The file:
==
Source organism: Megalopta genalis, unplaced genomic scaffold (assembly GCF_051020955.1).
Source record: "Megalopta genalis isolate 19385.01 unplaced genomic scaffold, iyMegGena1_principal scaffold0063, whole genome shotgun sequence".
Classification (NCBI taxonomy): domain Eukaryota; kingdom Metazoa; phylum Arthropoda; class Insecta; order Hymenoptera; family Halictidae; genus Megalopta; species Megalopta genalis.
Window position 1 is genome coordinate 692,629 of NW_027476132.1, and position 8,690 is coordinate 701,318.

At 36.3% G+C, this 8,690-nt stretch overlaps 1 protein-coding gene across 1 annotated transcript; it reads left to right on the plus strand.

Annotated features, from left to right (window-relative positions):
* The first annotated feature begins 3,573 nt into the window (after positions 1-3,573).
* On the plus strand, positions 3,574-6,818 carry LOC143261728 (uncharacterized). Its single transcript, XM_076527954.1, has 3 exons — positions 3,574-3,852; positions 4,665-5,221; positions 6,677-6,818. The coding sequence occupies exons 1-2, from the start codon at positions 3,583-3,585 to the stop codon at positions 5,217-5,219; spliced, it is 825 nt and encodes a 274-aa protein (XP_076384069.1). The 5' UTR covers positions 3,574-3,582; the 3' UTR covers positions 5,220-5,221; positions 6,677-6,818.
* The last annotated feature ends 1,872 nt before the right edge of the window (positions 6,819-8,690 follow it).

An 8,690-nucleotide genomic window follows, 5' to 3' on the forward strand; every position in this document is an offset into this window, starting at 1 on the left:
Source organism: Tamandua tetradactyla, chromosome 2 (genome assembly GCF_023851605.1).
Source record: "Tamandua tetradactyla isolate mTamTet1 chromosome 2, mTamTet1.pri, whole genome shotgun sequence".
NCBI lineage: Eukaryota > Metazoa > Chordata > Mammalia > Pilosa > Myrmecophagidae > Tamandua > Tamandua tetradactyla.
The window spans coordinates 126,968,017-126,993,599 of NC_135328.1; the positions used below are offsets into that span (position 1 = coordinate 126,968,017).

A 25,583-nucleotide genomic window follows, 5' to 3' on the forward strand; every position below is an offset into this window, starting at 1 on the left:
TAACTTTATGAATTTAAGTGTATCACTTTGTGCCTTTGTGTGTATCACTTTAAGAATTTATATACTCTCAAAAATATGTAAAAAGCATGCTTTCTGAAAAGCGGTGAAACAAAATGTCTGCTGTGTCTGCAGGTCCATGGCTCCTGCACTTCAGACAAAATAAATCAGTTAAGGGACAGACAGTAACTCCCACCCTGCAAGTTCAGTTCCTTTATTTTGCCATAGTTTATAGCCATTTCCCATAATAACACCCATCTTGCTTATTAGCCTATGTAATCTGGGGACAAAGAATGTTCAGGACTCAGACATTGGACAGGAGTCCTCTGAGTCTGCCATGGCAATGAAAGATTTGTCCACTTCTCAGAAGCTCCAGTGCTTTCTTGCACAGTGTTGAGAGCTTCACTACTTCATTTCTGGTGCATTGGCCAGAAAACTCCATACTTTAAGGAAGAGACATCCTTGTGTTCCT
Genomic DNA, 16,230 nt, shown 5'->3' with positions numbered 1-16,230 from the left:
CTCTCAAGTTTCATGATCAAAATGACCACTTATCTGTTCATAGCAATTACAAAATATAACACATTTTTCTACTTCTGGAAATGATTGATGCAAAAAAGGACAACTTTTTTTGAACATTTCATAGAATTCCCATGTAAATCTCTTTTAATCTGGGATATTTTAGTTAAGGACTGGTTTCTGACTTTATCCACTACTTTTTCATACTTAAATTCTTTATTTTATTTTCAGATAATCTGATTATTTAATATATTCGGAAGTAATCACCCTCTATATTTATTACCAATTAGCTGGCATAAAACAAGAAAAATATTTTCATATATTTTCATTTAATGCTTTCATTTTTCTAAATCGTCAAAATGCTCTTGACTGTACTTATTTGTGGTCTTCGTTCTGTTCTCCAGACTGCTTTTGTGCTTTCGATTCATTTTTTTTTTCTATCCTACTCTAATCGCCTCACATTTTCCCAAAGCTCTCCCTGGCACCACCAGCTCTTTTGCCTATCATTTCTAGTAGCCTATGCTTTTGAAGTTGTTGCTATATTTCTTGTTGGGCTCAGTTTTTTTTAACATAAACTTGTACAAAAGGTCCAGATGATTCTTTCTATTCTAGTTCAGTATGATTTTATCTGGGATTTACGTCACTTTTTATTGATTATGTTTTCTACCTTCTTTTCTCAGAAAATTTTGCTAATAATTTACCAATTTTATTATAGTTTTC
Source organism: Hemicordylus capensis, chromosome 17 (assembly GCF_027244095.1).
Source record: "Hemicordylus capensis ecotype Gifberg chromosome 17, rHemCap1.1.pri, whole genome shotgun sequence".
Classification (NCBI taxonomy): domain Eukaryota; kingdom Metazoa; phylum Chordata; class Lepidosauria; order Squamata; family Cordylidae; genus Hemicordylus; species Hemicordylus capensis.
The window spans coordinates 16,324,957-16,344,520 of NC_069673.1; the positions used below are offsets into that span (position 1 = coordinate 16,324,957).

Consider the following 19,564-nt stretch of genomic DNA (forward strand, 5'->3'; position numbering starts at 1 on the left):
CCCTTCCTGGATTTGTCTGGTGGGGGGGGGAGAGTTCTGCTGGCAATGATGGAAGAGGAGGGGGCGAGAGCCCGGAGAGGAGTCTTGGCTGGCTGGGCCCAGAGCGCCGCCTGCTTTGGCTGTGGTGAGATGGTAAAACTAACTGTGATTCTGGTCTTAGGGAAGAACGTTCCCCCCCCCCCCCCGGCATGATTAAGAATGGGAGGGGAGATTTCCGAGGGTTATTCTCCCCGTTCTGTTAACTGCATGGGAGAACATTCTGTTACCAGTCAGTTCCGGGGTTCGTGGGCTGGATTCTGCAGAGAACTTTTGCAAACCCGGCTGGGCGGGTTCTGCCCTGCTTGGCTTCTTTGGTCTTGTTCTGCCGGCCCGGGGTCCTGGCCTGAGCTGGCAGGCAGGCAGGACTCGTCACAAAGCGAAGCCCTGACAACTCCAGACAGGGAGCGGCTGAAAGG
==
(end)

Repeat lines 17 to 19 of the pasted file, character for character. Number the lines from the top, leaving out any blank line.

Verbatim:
Genomic DNA, 16,230 nt, shown 5'->3' with positions numbered 1-16,230 from the left:
CTCTCAAGTTTCATGATCAAAATGACCACTTATCTGTTCATAGCAATTACAAAATATAACACATTTTTCTACTTCTGGAAATGATTGATGCAAAAAAGGACAACTTTTTTTGAACATTTCATAGAATTCCCATGTAAATCTCTTTTAATCTGGGATATTTTAGTTAAGGACTGGTTTCTGACTTTATCCACTACTTTTTCATACTTAAATTCTTTATTTTATTTTCAGATAATCTGATTATTTAATATATTCGGAAGTAATCACCCTCTATATTTATTACCAATTAGCTGGCATAAAACAAGAAAAATATTTTCATATATTTTCATTTAATGCTTTCATTTTTCTAAATCGTCAAAATGCTCTTGACTGTACTTATTTGTGGTCTTCGTTCTGTTCTCCAGACTGCTTTTGTGCTTTCGATTCATTTTTTTTTTCTATCCTACTCTAATCGCCTCACATTTTCCCAAAGCTCTCCCTGGCACCACCAGCTCTTTTGCCTATCATTTCTAGTAGCCTATGCTTTTGAAGTTGTTGCTATATTTCTTGTTGGGCTCAGTTTTTTTTAACATAAACTTGTACAAAAGGTCCAGATGATTCTTTCTATTCTAGTTCAGTATGATTTTATCTGGGATTTACGTCACTTTTTATTGATTATGTTTTCTACCTTCTTTTCTCAGAAAATTTTGCTAATAATTTACCAATTTTATTATAGTTTTC
Source organism: Hemicordylus capensis, chromosome 17 (assembly GCF_027244095.1).